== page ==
The real reason the nanny state mentality hates boxing
BOXING great Mike Tyson famously said "everybody has a plan until they get punched in the face", and for those who have read and agree with Peter FitzSimons' column last week in The Sydney Morning Herald, Tyson's saying could not be more relevant.
FitzSimons, a former Wallaby and outstanding sports journalist, called for the sport of boxing to re-form, citing brain injury and the potential for medical disaster as his main area of concern.
Muhammad Ali was the embodiment of what could happen to the human form if time on a career where you get hit in the head for a living went for too long.
The UFC is another example of a brutal contact sport that has seen its fair share of horrific injuries.
As far as I know, the risk of injury is one of the main reasons calls for Fred Brophy's boxing troupe to shut down have been so prominent.
But... who are we to tell these athletes about the risks they face?
Are they not consenting adults?
Why do we have to always endorse this nanny state mentality, which takes away the choice of people who want to compete.
If we explore the reasons why boxers do what they do, if we took the time to actually get to know them, we would see that for the majority of them fighting is not a sport, it is a way of life.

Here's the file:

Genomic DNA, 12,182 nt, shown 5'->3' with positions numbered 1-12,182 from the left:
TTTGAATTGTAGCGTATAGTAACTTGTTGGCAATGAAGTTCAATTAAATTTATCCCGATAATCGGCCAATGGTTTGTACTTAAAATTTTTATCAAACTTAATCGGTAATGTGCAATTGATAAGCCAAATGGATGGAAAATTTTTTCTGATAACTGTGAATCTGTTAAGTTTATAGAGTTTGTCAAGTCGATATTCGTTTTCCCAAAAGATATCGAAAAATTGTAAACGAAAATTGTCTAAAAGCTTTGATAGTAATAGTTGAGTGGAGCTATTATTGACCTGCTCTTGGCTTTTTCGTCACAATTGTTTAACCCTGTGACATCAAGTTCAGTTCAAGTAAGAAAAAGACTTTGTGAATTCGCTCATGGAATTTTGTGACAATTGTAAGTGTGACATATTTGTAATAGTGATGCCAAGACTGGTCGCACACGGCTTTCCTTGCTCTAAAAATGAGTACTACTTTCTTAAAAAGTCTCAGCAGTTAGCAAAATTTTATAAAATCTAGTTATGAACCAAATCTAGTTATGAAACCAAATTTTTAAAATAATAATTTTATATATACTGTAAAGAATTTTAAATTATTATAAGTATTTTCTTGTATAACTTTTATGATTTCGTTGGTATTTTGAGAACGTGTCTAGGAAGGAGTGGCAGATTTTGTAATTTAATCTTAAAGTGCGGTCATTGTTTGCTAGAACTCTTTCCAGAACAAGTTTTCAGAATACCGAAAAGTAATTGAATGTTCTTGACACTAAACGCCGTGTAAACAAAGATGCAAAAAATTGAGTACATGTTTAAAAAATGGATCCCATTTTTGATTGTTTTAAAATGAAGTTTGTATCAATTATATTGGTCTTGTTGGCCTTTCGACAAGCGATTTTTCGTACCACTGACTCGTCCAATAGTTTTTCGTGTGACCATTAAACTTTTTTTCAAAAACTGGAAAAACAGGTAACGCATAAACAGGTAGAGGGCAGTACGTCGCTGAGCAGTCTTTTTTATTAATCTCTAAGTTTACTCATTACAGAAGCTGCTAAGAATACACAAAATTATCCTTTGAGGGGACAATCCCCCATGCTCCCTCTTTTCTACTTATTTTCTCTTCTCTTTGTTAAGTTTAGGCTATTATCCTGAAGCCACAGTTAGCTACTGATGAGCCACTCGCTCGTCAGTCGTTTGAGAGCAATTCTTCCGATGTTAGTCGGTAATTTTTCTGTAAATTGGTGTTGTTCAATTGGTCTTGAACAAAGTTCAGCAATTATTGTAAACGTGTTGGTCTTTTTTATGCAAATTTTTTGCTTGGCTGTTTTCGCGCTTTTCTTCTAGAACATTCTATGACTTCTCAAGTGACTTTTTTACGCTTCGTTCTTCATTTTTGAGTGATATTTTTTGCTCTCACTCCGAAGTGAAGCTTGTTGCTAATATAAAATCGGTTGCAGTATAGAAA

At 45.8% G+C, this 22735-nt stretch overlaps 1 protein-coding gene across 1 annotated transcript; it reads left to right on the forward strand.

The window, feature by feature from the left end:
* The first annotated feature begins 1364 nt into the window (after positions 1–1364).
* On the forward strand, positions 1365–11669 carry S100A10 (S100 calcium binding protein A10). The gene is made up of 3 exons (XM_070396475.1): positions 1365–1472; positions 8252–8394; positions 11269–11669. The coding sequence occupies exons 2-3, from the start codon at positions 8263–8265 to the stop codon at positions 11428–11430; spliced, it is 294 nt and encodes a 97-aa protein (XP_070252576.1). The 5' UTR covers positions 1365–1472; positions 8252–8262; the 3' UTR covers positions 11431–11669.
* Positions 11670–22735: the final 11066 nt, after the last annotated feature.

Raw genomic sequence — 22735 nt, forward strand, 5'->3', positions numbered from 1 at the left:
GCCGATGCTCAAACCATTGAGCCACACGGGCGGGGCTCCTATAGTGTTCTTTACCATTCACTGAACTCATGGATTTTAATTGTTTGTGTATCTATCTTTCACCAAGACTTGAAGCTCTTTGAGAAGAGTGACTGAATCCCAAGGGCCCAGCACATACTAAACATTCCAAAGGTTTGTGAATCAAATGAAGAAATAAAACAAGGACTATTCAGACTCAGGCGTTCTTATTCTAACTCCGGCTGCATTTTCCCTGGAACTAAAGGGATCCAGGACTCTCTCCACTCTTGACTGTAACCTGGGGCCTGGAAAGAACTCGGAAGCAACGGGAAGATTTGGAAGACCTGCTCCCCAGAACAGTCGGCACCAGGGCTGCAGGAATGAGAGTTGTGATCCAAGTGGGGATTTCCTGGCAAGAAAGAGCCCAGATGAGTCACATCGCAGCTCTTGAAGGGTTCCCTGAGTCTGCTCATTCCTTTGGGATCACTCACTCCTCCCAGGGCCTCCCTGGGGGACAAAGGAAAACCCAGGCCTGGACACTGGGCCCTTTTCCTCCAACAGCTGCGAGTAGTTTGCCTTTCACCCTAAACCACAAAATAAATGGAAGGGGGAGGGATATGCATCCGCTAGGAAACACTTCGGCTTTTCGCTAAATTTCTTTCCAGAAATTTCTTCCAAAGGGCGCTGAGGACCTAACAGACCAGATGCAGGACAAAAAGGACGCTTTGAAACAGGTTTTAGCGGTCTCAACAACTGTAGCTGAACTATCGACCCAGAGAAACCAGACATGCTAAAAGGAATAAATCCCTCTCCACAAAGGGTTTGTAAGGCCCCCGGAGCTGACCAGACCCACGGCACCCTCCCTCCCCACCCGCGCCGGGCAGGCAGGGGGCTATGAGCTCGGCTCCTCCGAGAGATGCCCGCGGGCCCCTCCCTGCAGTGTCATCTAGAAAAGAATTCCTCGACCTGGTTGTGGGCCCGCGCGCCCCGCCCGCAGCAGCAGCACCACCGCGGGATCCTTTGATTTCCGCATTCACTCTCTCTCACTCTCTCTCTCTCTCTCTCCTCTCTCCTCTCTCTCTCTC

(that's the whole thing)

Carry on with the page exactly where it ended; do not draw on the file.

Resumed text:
The public has this misconception that boxers are thugs who get paid millions of dollars to smack someone around for a couple of rounds before driving off in a Bentley with a trophy wife and Rolex.
I can tell you, knowing several personally, that this could not be further from the truth.
If you have a look at where the most prominent fighters in the world come from you can see, in more cases than not, a common theme.
They come from places of hardship, struggle and adversity.
Parts of the world where you either fight or you die. It sounds confronting but it is true.
In Australia we are so quick to view issues from our first world perspective that we do not take into account the reason why sports like boxing exist.
The solution is simple - if you do not want to step in the ring, then don't.
If you have concerns that getting punched in the face may have a detrimental effect on your health, then take up another sport.
No one is forcing these guys to fight for money.
We want our children to be active, fit and prepared for the world, but we are so quick to modify our environment we take that chance away from them.
To eradicate boxing is to make a vital part of our sporting fabric extinct.
So in the meantime, let the fight go on.